Noble described Micromedex as a company that produces information for the toxicology and environmental health industries as well as a series of databases on toxicology and related subjects used in most of the leading hospitals in the country. Healthcare organizations are generally slow adapters of new technologies and are still wedded to manual process for handling information, so Micromedex is forced to produce several versions of its products, some of which use outmoded technology, thus increasing its costs.
Vista Information Solutions, according to Gay, sells property disclosure information to the real estate and insurance industries. It is moving into Internet delivery of its services. Because of the recent passage of disclosure laws in many areas of the country, it is finding a growing demand for its products.
Northern Light's Seuss said Northern Light is continuing to solidify its hold on the Internet search engine market and is moving into the development of partnerships for its premium content database. It has built transaction systems to cater to a wide variety of users—from individuals to large enterprises—and uses several business models (by the piece, subscriptions, site licensing, etc.) to satisfy its customers' needs.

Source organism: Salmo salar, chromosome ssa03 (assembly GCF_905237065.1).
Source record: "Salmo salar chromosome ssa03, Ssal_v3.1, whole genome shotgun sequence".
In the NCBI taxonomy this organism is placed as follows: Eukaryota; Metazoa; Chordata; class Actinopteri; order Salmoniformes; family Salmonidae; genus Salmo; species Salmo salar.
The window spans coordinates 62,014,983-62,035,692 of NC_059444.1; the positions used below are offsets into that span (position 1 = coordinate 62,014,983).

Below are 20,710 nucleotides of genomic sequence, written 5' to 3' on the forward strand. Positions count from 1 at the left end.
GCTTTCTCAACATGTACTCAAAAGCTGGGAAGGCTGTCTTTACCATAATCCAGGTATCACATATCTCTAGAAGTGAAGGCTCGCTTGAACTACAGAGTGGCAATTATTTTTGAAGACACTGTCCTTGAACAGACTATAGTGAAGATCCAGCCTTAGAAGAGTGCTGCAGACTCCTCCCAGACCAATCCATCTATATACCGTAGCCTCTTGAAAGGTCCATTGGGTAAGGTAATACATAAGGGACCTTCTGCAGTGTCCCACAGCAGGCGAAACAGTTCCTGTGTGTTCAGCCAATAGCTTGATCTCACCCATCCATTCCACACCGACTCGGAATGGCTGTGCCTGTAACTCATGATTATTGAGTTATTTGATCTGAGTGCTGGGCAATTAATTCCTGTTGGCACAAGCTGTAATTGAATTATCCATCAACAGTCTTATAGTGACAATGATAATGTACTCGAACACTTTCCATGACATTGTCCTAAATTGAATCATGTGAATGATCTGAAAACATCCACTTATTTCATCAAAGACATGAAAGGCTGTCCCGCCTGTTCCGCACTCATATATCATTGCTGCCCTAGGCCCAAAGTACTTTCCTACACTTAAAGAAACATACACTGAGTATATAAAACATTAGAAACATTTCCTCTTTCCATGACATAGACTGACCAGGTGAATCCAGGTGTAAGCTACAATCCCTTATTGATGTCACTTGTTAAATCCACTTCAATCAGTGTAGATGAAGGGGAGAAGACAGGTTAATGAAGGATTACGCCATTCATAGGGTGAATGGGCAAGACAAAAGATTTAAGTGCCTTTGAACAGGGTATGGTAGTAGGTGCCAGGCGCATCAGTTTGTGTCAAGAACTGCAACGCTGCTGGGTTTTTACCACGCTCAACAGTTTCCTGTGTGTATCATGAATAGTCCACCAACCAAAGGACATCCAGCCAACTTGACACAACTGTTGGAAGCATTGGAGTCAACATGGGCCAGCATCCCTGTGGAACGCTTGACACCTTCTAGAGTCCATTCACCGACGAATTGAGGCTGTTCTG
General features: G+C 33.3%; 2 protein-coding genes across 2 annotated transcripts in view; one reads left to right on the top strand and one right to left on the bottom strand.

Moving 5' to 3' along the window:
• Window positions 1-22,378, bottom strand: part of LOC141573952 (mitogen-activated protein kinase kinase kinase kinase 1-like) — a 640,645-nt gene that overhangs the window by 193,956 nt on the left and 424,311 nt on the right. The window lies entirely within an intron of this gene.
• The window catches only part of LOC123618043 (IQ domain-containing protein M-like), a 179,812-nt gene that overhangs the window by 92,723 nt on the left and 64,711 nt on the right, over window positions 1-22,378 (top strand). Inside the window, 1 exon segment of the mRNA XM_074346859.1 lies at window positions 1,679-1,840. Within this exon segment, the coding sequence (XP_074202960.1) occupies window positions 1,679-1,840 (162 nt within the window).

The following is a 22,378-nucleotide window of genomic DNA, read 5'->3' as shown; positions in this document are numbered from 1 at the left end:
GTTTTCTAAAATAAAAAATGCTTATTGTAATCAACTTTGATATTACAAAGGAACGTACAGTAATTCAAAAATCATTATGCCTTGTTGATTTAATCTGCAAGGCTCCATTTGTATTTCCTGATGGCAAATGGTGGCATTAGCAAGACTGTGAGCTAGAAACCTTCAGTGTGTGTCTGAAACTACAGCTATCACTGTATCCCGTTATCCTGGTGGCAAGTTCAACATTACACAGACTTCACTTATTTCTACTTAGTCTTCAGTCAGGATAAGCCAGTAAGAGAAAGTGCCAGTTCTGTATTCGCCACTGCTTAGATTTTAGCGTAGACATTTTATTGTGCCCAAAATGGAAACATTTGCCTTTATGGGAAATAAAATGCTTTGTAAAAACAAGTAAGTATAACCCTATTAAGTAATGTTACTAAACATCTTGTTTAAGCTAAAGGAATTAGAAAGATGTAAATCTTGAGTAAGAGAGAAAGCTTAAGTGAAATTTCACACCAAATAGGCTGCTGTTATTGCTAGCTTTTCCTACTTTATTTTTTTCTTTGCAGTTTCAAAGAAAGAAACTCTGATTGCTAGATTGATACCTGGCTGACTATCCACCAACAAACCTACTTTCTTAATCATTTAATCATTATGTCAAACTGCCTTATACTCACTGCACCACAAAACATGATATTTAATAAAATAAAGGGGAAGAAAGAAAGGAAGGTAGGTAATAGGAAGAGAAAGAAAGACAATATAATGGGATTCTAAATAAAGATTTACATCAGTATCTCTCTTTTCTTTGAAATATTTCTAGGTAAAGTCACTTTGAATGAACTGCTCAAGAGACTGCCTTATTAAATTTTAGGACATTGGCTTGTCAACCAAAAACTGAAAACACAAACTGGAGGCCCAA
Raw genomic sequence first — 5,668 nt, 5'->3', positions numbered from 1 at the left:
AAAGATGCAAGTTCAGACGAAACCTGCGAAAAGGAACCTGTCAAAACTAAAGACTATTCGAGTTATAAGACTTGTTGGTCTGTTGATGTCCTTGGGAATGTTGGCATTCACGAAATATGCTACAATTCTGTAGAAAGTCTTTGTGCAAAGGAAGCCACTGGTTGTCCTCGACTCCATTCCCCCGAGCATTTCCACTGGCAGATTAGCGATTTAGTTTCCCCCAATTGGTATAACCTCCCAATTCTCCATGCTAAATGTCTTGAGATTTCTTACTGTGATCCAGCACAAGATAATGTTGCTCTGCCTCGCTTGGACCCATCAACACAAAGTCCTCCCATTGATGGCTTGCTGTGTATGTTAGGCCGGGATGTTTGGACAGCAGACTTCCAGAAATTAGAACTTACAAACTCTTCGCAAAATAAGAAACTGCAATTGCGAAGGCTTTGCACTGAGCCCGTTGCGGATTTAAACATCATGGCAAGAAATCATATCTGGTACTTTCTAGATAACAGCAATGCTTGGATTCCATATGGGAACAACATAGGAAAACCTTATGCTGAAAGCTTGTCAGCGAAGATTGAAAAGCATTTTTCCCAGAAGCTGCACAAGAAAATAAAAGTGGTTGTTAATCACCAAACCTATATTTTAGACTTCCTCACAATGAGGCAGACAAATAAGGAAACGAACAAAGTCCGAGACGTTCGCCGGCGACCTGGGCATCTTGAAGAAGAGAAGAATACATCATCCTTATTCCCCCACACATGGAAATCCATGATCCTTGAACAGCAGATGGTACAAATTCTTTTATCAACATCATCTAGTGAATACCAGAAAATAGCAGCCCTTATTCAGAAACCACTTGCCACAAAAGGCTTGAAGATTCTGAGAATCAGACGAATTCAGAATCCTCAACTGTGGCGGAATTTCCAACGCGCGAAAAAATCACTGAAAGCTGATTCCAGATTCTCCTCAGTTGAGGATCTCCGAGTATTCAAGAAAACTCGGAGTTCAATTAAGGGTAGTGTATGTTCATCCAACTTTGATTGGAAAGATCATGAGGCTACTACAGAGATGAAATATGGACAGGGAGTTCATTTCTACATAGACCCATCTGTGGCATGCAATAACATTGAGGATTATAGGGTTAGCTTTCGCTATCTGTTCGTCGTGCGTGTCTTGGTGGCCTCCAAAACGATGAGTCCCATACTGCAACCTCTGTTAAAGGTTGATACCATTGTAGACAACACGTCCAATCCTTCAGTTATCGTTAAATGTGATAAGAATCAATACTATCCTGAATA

All the ASIDIC meeting presentations—and there were many more than I was able to report on here—were excellent and highly informative. A more extensive summary of the meeting will appear soon in the ASIDIC Newsletter—see contact information below.
ASIDIC meetings are always very enjoyable and useful because they are organized with a short lead time and can therefore address late-breaking developments and issues of current importance. They are one of the best places to learn about new technologies, new business models, and new products in the information industry. The spring 1999 meeting was no exception. All in our industry who wish to keep current on this rapidly changing and evolving market should put ASIDIC on their calendar and attend the meetings. For more on ASIDIC, ASIDIC membership (which is corporate, not individual), the association newsletter, and association meetings, visit the ASIDIC Web site at http://www.asidic.org. The fall meeting will be held in the Washington, DC area on September 26-28.